The unemployment rate dropped more than expected today, which is good news for those finding jobs. There was real job-opportunity growth, but there is another piece to the story. It turns out that there were fewer people looking for jobs.
The unemployment rate relates to the number of people who counted themselves as being in the labor force seeking jobs and the number who have jobs. In November, the number who counted themselves in the labor force fell by 315,000 from October, and this accounts for part of the decline in the unemployment rate.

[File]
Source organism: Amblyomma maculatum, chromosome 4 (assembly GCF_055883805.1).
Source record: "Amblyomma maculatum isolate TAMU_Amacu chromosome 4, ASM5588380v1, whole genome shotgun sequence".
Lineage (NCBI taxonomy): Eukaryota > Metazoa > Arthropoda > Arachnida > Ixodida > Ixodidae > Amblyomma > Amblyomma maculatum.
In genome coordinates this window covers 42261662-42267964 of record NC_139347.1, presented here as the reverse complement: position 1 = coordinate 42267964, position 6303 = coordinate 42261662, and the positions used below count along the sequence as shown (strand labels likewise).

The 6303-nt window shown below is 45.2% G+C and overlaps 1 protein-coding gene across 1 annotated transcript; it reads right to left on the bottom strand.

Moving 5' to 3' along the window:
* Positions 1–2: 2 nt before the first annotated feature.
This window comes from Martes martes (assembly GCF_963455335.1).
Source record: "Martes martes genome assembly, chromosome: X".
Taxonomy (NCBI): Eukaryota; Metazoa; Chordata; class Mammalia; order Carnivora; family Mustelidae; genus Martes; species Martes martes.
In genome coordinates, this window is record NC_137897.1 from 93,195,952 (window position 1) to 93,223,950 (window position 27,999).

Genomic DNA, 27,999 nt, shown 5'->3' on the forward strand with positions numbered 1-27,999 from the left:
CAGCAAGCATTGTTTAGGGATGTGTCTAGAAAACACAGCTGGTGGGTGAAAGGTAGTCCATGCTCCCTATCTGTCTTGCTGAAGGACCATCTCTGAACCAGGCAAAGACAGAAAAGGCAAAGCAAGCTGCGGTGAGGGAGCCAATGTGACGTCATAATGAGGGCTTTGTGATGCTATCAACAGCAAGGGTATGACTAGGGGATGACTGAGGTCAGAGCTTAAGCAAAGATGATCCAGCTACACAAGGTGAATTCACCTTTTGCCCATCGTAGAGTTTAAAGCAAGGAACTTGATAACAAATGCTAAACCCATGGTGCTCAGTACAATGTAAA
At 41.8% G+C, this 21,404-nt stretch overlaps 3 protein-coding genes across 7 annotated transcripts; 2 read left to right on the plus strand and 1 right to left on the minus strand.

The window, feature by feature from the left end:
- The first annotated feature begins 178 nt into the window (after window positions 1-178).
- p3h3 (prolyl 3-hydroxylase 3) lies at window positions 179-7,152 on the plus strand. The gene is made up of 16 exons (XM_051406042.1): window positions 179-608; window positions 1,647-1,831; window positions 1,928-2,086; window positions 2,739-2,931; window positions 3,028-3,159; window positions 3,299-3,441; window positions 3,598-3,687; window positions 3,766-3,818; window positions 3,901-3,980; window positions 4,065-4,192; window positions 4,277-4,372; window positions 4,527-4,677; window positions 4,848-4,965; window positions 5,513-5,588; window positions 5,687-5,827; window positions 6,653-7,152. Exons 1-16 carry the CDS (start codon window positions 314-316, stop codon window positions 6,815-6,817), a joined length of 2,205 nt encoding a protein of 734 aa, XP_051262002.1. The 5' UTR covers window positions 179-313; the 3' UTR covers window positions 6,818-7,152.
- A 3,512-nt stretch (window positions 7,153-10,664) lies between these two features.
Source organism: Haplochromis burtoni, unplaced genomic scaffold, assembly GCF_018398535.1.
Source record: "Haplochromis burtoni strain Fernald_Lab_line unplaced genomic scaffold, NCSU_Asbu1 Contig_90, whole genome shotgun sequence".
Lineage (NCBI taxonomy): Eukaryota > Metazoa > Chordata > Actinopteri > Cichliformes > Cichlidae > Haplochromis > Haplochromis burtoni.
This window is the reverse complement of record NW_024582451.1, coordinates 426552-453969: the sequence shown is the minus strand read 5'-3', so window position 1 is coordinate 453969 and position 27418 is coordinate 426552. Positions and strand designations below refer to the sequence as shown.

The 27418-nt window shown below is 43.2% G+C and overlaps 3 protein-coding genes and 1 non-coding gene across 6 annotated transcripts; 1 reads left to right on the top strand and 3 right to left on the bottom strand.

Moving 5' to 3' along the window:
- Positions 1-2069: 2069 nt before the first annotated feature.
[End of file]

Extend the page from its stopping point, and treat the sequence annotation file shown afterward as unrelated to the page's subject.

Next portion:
The unemployment rate has remained around nine percent for most of 2011 because jobs growth is lagging behind economic growth.
It’s unlikely that we’ll see a significant downward trend in unemployment until 2015 or 2016 due to a slow economic recovery from earthquakes in Japan, hurricanes and floods in the U.S., European economic tremors, and the continuing moribund housing sector. Nine-percent unemployment will likely lie in the range we see in the near term, but as time passes, redefining “work” and who works can bring the rate down.